Is My Child Ready to Potty Train?
You may know someone with kids right around your kids’ same age, and have watched as their child and your child hit all the important milestones within a few days or weeks of each other. Now, you know that you’re not supposed to compare children because all kids develop at different rates, but it can be challenging not to feel a twinge of competition when their son starts potty training just shy of his second birthday and your son still can’t identify a potty, much less ask to use it. You might be left wondering: is my child just way behind?
(Pixabay / ddimitrova)
As you embark on the journey that is potty training, know that no child is the same, but there are certain things that you can look for that indicate potty readiness. Believe it or not, most kids have some degree of potty training and bowel awareness as early as 12 months old when they stop pooping in their diapers while they sleep. Next usually comes daytime bowel awareness around 12-18 months when they poop at certain times of the day. Daytime urinary awareness typically comes somewhere between 18 months and three years, and nighttime urinary awareness may not consistently happen until after six years old. While you should expect accidents every once in a while, if your child is over six years old and has nighttime accidents frequently, you should seek out a pediatrician’s advice.
Getting back to the signs of potty readiness, you can break things down into three areas: physical, emotional, and cognitive readiness.
Physical readiness means that your child’s body can do the things it needs to do to have a successful potty experience. Things to look for are if your child can dress and undress himself quickly (curse you, buttons!), can sit still (can’t have him wiggling all over the potty, can we?), and has fairly regular and predictable bowel movements. He should also be able to walk or run well enough to get to the potty in time and be physically able to get on and stay on the potty by himself. You’ll most likely use a potty training chair at first because, let’s face it, toddler bums are tiny, and grown-up toilet seats are massive! If you choose not to use a training seat, however, you may need a step stool to help your child get up and down from the toilet.
Emotional readiness means that your child is open to the idea of using the potty. He’s interested and asking questions whenever he sees you, a family member, or pet go pee or poop. He may even talk about (or sing about, in Daniel Tiger’s case) the potty when he’s not around it. Mostly, he shouldn’t be scared when he sees the toilet or hears it flush. If your child runs panicked at the mere thought of the loo, he’s probably not ready for it. That said, if you find that your child remains terrified of the toilet, there are some things you can do to help him along. Start by talking about the potty using positive language and explain what you’re doing. Read children’s books and watch programs that talk about using the potty. The less mysterious the toilet and potty process is, the more open your child will be to trying it.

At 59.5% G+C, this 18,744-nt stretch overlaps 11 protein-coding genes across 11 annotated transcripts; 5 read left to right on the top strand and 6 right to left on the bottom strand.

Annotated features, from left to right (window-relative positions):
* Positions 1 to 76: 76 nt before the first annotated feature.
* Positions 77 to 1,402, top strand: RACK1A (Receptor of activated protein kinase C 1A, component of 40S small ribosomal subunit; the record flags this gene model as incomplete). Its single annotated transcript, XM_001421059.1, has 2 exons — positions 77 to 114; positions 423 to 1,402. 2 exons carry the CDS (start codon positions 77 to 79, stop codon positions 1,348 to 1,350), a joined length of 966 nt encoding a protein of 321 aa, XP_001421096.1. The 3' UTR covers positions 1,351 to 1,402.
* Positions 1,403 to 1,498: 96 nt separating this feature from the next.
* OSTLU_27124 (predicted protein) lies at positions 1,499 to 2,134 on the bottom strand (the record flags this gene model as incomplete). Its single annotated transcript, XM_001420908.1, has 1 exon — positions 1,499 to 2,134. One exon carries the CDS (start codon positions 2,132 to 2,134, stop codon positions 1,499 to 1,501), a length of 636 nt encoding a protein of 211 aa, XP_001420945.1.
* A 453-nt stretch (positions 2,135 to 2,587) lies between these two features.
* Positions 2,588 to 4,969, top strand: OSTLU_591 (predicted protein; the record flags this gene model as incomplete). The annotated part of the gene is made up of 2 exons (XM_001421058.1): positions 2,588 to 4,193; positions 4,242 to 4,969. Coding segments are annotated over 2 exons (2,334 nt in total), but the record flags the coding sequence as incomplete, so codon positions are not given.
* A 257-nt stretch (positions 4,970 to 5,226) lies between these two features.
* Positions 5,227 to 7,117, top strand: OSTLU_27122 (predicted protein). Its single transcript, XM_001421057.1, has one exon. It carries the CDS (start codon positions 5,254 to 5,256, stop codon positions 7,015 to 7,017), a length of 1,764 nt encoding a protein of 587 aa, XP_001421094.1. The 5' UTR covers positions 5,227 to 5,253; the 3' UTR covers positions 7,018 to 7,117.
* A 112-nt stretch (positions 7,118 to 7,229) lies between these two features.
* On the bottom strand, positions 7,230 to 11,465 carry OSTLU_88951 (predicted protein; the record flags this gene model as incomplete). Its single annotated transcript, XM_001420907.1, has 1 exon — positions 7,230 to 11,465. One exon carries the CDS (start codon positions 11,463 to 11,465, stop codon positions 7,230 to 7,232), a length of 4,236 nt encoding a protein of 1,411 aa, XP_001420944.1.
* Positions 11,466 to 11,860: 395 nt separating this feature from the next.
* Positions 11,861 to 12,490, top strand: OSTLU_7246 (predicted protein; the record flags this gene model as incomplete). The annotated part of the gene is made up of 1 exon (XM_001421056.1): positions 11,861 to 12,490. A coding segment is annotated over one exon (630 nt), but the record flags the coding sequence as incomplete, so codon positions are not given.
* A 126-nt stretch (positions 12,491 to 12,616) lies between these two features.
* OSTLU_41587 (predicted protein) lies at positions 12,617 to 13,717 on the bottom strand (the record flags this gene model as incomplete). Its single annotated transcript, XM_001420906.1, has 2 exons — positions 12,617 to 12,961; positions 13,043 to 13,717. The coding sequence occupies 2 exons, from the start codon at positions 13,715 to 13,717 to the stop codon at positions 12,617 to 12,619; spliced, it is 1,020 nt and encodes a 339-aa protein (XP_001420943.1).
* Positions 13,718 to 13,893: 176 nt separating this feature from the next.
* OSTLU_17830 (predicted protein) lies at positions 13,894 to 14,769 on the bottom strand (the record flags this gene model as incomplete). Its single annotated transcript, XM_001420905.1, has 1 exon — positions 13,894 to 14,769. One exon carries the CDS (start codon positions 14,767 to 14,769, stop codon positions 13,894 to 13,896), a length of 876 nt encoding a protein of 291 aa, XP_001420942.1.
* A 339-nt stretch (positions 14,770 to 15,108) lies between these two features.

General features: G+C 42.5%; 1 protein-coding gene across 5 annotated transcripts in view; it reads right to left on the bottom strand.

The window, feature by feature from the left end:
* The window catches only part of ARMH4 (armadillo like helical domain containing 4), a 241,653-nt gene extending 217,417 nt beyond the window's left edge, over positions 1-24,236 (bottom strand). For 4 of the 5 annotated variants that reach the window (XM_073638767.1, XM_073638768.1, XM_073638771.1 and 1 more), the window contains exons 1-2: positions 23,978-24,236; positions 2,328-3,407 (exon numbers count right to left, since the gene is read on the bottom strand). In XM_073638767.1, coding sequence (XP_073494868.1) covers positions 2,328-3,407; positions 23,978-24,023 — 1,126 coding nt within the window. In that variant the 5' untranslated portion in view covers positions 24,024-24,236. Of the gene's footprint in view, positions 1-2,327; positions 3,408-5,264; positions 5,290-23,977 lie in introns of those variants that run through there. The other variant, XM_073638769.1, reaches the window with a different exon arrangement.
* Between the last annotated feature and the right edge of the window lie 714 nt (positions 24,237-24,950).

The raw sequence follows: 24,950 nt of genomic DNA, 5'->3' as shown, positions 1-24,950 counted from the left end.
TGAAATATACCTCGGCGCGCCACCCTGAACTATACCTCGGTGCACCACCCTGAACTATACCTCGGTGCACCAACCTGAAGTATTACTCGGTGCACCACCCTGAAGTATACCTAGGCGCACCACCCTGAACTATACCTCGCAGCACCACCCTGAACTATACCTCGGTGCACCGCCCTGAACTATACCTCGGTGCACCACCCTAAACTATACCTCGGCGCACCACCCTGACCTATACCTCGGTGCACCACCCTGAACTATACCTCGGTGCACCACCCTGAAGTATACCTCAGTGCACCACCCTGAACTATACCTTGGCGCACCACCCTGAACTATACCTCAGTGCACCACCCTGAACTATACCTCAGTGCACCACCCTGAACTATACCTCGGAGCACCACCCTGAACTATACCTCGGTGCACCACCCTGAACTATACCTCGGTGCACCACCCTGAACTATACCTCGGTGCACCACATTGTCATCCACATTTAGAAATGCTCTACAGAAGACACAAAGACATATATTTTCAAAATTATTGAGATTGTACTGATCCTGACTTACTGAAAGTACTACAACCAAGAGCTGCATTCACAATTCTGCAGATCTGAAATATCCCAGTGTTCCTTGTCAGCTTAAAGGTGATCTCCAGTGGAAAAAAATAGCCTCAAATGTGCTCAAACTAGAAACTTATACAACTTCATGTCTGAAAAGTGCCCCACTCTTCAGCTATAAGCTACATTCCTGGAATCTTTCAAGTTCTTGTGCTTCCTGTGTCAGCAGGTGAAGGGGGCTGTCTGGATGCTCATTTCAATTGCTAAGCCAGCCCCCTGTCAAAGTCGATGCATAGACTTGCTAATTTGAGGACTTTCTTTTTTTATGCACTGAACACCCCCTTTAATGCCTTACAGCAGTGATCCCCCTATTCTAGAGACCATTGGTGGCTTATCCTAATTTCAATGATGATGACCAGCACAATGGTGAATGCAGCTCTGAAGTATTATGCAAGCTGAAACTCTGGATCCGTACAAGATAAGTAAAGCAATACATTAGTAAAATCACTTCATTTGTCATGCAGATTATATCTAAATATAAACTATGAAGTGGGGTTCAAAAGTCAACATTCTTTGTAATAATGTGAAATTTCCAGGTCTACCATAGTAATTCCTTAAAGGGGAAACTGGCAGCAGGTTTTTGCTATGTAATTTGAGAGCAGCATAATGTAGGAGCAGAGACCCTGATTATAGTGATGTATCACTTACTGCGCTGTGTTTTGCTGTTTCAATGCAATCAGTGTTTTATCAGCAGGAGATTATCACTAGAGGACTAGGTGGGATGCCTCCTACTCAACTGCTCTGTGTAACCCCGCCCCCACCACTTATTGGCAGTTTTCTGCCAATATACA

Lastly, your child may be cognitively ready if he can follow directions (pull your pants down, get on the potty, go potty, wipe, flush, wash your hands, etc.) and can tell you when he needs to use it. In the beginning, your child may tell you after he’s already gone in his diaper, but that’s just the first step in recognizing when he needs to go, and you should celebrate his self-awareness.
Ways to Stay Positive
It’s a pretty safe bet to say that you’ve either experienced the frustration that can come with potty training or you’ve heard about it from a friend, but when accidents happen, you’ve got to make a concerted effort to steer clear of showing your annoyance. Children are a lot more perceptive than we give them credit for, and even if you’re not explicitly getting after your child post-accident, they can pick up on anger and irritation from your body language. If your child fears a negative reaction from you when they have an accident (because let’s face it: they will happen), it might lead to constipation, reluctance to keep trying to use the potty, outbursts, stubbornness, and other delays.
When you’re feeling the flush start to creep in your cheeks as you spot yet another puddle, here are some things you can do:
- Close your eyes, take a deep breath, and count to 10 before you say or do anything
- Quickly stretch your arms, legs, neck, and back before tackling the clean up
- Get a drink of water
- Reassure your child that accidents happen
- Give your child a hug
- Praise your child for the things they did right (he told you about the accident, he almost made it to the potty on time, he got undressed quickly, etc.)
As you’re cleaning up, you can have your child help you or sit nearby as you debrief what went wrong and what they can do differently next time. Children struggle to use the potty for a lot of reasons including (but not limited to) being absorbed in an activity, not being able to get clothes off quickly enough, not wanting to pause a fun activity, being afraid of failure, and a desire for attention. Encourage your child to use the potty regularly, don’t get overly stressed if they don’t succeed, and praise every positive step your child makes in the right direction.